When Cincinnati Reds Hall of Famer Joe Morgan sent a letter to Hall of Fame voters suggesting they not vote for steroid users, the reaction from voters was swift and very angry. There’s nothing angrier than an aggrieved Hall of Fame voter, it seems.
And I get it — to a degree.
If the issue is the messenger, I’ve got no issue with the complaints. As annoying as Morgan was announcing baseball games, he was fifty times more annoying than that in person. He acted like he had his own personal caste system, with himself at the top, other ballplaying greats next, people who could help him after that and the rest of us lower than the dirt he played on. There are a few other arrogant former players, but he was the king of arrogance.
In the letter he wrote, he stated that he has the utmost “respect” for writers. So I’m sure that annoyed writers who were disrespected by him over the years. (And he lost all credibility the moment he said he had the utmost respect for the voters.)
I assume anyone with a pen around in those days started off with a negative impression of Morgan, and it seems those who received the letter think even worse of him now, if that’s possible. (Not that it matters, but I didn’t actually receive a letter. Maybe he noticed my previous votes, or maybe it went to the spam folder.)
But anyway, here’s my unsolicited advice: Ignore Morgan.
Don’t get upset. Don’t lash out. And certainly don’t give up your vote (on that score, I may be too late in one case, as one of my writing favorites, Jeff Passan, swore off his ballot in the wake of the Morgan letter).
I get why some writers aren’t thrilled. Some Hall of Fame members, including Morgan, appear conflicted. They act like they have a vested interest in keeping membership as exclusive as possible, and based on years of arrogance and this letter, it’s easy to believe Morgan wants a small Hall.
I get that the Hall of Fame itself doesn’t want Barry Bonds and Roger Clemens in, and that Morgan’s effort, as ineffective as it will prove to be, is surely backed by the Hall, even though he claims not.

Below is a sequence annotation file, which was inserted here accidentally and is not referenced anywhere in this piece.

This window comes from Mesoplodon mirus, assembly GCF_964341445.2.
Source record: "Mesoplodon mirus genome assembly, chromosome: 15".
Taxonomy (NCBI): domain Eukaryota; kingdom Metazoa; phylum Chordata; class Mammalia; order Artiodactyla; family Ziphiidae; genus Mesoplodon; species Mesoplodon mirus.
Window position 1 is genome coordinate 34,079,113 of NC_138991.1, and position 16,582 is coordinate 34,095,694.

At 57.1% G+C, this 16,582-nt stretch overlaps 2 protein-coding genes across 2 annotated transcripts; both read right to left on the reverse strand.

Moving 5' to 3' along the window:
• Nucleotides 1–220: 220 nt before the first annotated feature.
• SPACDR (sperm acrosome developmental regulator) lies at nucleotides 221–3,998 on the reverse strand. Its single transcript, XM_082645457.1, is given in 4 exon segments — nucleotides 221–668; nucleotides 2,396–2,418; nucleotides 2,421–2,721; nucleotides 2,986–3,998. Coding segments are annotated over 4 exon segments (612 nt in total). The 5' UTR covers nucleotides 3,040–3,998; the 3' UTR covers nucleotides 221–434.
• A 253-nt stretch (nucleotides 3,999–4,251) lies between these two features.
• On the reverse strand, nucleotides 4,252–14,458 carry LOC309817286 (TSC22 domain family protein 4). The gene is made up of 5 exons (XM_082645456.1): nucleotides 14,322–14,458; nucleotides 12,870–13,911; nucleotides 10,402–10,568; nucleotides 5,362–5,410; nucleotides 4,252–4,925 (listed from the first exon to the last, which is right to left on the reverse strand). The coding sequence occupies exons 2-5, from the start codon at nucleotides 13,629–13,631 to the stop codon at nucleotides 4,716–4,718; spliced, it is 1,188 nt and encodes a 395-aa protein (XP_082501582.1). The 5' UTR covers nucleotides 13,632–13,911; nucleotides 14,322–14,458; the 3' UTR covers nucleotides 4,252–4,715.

I also get that the Hall of Fame already has steroid users in. But that doesn’t mean they all have to get in, particularly the ones who’ve been “caught,” the ones who’ve failed a test, admitted to it or showed up on the BALCO or Mitchell Report. None of those guys are in yet. And even if they get in, that’s doesn’t mean we are obligated to support anyone with great stats who cheated.
I don’t like the game being changed after it began, and unsolicited advice to skew the vote midstream is an attempt to change an outcome they are starting to worry about; Bonds and Clemens made it over the 50 percent barrier last time and finally appear to have a chance to make it in coming years.
I didn’t like it when the Hall decided players gets only 10 years on the ballot instead of 15, which was also very likely an effort to keep Bonds and Clemens out. It put Tim Raines, who deserved to be in the Hall, in a bad spot, and thankfully the voters put him where he belonged on his 10th and final year on the ballot.
But I don’t blame anyone for trying to help — or even pretending to try to help. We as writers did a poor job uncovering steroid usage in that era, and if our job in voting was made more difficult, so be it. And if someone wants to put in their two cents (even if it’s totally worthless), that should be OK, too.
And I personally think Morgan has a point (though that’s almost beside the point). The guys who cheated by taking performance-enhancing substances already stole an advantage, so I tend not to vote for them. There’s a big difference between greenies in Morgan’s era, which were widespread and helped mostly through energy and recovery, and anabolic steroids, which caused the erasing of baseball’s most sacred home run records. The late Dr. Gary Wadler, who was perhaps the foremost authority on PEDs, told me that over and over again.
If a writer in the greenie era wrote about its usage by someone, no one would have cared. When someone wrote about someone’s steroid usage, it made the cover of Sports Illustrated. Players who took steroids knew it was wrong, and almost to a man lied about it when they were found out.
Regardless, if someone believes steroid usage was part of an entire era, that usage is hard to know or prove, that on-field performance is all that matters or even wants to honor all the cheaters, that’s up to them. While I don’t necessarily agree, I have no issue with them voting their conscience.
But to act indignant over a Hall of Famer voicing his opinion (or even the museum’s opinion) is silly. Everyone is allowed to have an opinion. It’s nice that we have the privilege to vote, but to return Morgan’s arrogance with our own is unbecoming. We should just read the letter, and either ignore it or, if you want, weigh it (my guess is, 99.5 percent will ignore, and the other 0.5 percent may do the opposite of what he says).
Withholding your vote makes no sense. Withholding serves no person beyond a grandstand play.
There’s only one thing worse than paying attention to what Morgan has to say, and that’s letting him affect your life, even in the slightest of ways.